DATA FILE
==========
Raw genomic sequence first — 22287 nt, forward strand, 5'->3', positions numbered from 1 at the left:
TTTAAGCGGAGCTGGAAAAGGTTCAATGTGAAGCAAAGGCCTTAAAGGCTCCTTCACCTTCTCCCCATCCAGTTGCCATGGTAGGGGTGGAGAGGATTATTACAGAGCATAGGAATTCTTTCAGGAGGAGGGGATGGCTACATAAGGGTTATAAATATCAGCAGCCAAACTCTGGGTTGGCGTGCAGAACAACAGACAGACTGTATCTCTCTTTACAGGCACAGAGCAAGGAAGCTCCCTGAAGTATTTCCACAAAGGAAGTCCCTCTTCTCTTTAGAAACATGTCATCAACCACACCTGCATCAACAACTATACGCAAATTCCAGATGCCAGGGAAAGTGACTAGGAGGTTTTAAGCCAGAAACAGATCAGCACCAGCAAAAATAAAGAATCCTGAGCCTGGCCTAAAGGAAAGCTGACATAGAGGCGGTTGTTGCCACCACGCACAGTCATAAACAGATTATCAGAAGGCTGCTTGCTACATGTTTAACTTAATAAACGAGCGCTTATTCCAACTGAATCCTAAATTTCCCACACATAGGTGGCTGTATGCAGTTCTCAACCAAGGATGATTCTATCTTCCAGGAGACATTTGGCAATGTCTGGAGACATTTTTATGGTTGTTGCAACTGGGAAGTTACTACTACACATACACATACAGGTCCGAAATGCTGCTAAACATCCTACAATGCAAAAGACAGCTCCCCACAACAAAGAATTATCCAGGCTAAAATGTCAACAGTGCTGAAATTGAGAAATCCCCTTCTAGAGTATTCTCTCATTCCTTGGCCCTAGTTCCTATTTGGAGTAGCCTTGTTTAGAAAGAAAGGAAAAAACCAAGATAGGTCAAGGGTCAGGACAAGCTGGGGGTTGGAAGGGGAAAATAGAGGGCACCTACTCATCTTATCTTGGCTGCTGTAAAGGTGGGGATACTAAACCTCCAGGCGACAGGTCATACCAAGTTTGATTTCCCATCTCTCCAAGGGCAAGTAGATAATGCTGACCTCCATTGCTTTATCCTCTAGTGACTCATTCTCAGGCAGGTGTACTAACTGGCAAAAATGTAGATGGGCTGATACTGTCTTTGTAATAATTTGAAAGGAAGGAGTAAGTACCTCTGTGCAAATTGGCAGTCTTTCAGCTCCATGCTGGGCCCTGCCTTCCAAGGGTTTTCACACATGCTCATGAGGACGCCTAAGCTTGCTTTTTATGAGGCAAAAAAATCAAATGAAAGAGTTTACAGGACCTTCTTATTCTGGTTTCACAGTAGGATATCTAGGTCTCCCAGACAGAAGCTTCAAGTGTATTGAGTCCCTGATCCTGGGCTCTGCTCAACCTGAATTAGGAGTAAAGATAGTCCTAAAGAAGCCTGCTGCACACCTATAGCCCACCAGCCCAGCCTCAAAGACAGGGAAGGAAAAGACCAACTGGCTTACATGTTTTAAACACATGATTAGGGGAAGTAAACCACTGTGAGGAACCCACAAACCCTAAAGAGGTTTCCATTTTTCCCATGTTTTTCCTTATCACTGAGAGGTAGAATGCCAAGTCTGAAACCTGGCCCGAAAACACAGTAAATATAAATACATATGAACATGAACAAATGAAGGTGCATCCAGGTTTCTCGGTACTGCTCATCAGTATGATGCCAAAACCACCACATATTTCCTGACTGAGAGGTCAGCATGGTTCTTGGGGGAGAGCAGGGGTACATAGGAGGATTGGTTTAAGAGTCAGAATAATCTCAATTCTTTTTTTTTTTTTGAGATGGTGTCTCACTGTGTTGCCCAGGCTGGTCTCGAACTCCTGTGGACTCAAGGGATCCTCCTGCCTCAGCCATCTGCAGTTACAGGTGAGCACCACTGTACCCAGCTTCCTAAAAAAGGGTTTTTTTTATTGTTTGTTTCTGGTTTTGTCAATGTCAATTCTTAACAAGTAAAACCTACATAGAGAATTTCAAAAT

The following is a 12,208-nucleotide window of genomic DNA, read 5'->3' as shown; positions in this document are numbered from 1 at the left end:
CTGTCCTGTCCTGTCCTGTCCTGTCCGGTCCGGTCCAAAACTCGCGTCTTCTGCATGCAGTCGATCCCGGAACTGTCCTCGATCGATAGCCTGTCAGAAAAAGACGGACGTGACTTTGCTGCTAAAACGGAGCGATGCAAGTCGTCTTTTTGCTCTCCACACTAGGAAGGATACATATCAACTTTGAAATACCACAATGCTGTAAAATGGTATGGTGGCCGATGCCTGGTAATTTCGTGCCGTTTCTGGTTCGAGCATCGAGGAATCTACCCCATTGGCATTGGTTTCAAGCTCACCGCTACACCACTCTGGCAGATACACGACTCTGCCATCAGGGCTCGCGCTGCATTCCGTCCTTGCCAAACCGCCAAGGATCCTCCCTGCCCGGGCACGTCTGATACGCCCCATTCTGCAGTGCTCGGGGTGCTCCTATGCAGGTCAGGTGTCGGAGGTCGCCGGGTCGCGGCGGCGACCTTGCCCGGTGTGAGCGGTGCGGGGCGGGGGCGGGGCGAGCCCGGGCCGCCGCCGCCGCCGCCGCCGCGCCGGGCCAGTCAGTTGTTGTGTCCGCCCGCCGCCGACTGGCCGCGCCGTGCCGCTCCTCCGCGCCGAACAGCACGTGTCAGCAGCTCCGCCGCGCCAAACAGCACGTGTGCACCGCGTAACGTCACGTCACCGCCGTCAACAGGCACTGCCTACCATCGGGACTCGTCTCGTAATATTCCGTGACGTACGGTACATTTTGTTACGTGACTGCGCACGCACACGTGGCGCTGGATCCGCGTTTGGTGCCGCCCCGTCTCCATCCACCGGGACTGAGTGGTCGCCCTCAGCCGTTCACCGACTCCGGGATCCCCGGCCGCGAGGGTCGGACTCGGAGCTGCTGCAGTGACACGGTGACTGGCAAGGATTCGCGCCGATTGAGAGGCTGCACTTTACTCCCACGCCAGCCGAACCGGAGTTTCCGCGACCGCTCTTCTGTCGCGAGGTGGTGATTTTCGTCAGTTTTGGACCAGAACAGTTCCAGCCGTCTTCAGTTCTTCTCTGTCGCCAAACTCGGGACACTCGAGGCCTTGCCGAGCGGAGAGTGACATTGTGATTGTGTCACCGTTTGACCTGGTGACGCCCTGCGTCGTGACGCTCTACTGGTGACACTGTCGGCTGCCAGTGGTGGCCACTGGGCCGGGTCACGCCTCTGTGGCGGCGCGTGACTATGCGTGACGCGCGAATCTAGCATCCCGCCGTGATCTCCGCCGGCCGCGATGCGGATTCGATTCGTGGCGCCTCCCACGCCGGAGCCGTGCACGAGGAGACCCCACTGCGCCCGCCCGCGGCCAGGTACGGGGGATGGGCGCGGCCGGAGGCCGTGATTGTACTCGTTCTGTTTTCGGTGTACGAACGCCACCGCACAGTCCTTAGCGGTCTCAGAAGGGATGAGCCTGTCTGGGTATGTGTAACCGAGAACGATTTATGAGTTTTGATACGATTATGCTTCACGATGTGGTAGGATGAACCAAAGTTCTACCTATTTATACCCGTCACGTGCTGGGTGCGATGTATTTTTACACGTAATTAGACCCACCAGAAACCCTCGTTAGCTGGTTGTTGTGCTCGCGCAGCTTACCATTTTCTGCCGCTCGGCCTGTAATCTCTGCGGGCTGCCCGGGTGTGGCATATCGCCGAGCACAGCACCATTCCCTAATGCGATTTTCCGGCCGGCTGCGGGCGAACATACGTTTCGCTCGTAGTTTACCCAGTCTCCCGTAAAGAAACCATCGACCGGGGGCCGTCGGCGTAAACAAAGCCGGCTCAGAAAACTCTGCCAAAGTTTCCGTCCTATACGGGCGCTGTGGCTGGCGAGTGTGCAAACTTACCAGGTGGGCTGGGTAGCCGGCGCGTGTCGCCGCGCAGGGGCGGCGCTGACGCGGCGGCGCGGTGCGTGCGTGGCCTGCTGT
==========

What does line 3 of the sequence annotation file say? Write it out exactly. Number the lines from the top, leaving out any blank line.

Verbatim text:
The following is a 12,208-nucleotide window of genomic DNA, read 5'->3' as shown; positions in this document are numbered from 1 at the left end: